What’s in a Name?

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Bubba-Yampa SadwichCo
Bubba-Yampa SadwichCo

Town’s Weirdest-sounding Food (and Drink) Names

Steamboat is full of foods that speak to the soul, but how do they advertise their near-spiritual goodness while crammed onto a menu that will only be glanced at and then cast aside and smudged with ketchup? This is where the importance of a name comes in. So, behold our tribute to the delectable diction behind some of town’s odder-named dining and drink choices.

Holy Spicoli, Back Door Grill

Most dishes at Back Door Grill make great hangover food, but perhaps none are as functional as the Holy Spicoli. The burger comes complete with American cheese, a corn dog, fried egg, bacon, lettuce and fry sauce. It’s named for “Spicoli,” a.k.a. Cole Townsend, an employee from Back Door’s early days. After a long night out and about, Townsend would habitually find himself at one of Steamboat’s local Kum & Go convenience stores, loading up a corn dog with nacho cheese. “It got to the point where at both Kum & Go’s in town, I knew how to change the cheese dispenser,” Townsend says. When Back Door randomly received a box of sample corn dogs, Townsend knew what to do. He created a corn dog sandwich that, over time, evolved into the hearty heap of protein known as the Holy Spicoli today.

The Goomba, How Ya Doin’ Pizza n’ Eatz

The Goomba
The Goomba

The Goomba sandwich at How Ya Doin’ Pizza is stuffed full of ham, pepperoni, salami, provolone, banana peppers, lettuce, tomato and onion, all smothered with Italian dressing. And it comes with fries or a house salad. “It’s my favorite sandwich on the menu,” says How Ya Doin’ general manager Sean Moore. “It’s got a lot of flavors, and it’s got a little kick to it with the banana peppers. It’s like a traditional Italian with a step up.” While the restaurant’s team doesn’t quite remember how the name came to be, the sandwich was invented by an employee who liked to keep things unique, Moore says. If you really want to dig deeper, a Goomba is also a fictional mushroom-like species from Nintendo’s Mario franchise; Sicilian for “mate” or “fellow,” referring to Italian-American men; and means “mushroom” in Hungarian or “chestnut person” in Japanese. But we’ll just take the sandwich.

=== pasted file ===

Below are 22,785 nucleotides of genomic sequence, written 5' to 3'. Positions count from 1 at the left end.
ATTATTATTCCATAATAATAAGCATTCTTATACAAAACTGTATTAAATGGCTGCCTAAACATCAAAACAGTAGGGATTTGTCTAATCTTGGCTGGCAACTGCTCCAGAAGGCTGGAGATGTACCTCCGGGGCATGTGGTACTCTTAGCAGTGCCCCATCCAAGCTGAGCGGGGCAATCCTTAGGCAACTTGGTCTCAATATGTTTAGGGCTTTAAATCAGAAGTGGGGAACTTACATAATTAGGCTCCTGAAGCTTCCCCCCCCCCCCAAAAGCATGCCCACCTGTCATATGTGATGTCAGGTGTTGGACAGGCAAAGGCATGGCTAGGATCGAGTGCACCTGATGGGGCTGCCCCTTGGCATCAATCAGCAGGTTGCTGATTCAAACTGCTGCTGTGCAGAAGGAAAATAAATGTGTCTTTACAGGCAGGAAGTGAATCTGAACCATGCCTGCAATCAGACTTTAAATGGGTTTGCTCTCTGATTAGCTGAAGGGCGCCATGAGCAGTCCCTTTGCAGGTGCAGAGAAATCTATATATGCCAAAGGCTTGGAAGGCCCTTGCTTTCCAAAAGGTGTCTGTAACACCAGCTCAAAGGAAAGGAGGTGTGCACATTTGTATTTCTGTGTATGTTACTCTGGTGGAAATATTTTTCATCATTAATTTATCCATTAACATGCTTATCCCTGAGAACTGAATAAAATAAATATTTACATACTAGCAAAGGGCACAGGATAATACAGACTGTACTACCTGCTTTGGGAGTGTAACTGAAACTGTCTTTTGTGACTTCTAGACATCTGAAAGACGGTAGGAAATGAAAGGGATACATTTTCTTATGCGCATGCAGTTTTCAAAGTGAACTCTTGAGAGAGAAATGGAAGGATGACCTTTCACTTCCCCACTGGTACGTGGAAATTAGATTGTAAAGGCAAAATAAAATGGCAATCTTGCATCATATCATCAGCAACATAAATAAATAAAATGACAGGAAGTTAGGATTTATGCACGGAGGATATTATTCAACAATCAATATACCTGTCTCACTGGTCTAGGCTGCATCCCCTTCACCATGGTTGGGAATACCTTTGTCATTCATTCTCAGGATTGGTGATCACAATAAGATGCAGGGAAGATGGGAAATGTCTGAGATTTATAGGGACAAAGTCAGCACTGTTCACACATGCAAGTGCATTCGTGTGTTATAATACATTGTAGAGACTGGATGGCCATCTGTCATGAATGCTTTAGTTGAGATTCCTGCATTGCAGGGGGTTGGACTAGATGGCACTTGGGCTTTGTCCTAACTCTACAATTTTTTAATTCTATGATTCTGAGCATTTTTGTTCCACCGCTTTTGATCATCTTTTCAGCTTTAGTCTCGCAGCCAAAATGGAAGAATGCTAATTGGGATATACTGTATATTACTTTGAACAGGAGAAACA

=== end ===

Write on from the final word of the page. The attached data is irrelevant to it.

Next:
Bubba’s Special, Yampa Sandwich Company

Bubba-Yampa SadwichCo
Bubba-Yampa SadwichCo

This sandwich is too extravagant to put on the formal menu, but it’s been a local’s favorite for years. Yampa Sandwich employee Taylor Leary invented the snack when he worked there as a high school student, dressing it up with roast beef, chipotle mayo, avocado, roasted red pepper, cheddar cheese and tomato. The sandwich is one of Yampa Sandwich Co.’s secret menu items that are named for their clever creators. “It’s all community driven,” says co-owner David Pepin. “When you can tie your community and employees into menu creation, it makes it fun.”

A Couple Oddly Named Drinks

Unsteady Yeti, The Barley Tap and Tavern

This cocktail is a mix of iced chai, nutmeg, Colorado cream and rum, which makes it perfect for warming up after stumbling around in the snow — or ice cold Yampa River. “You get to have a lot of fun with bar stuff, because you get to be more cheeky,” says owner Justin Keys of the naming process. Keys likes to surprise his friends by naming menu items in their honor. This one highlights his sister, as she and a friend came up with it and thought it would be the perfect name for a cocktail in a ski town.

Hipster Doofus, Storm Peak Brewing Company

Storm-Peak-Hipster-Doofus
Storm Peak’s Hipster-Doofus

“Seinfeld” fans have a way of finding one another, especially when their meeting place revolves around a selection of beers honoring the show’s most iconic punch lines. “‘Hipster Doofus’ is great for that beer since it’s a high alcohol by volume IPA,” says Storm Peak managing partner Wyatt Patterson. “If you aren’t careful, it can turn you into a hipster doofus, which is, of course, Elaine’s favorite put-down for Kramer.” With hints of peach and apricot, the Hipster Doofus embodies ‘90s nostalgia combined with the modern infatuation with local brews. And, of course, don’t forget the Serenity Now, a red ale kettle-soured with Greek yogurt fermented with 850 pounds of plum puree.

—Abby Vander Graaff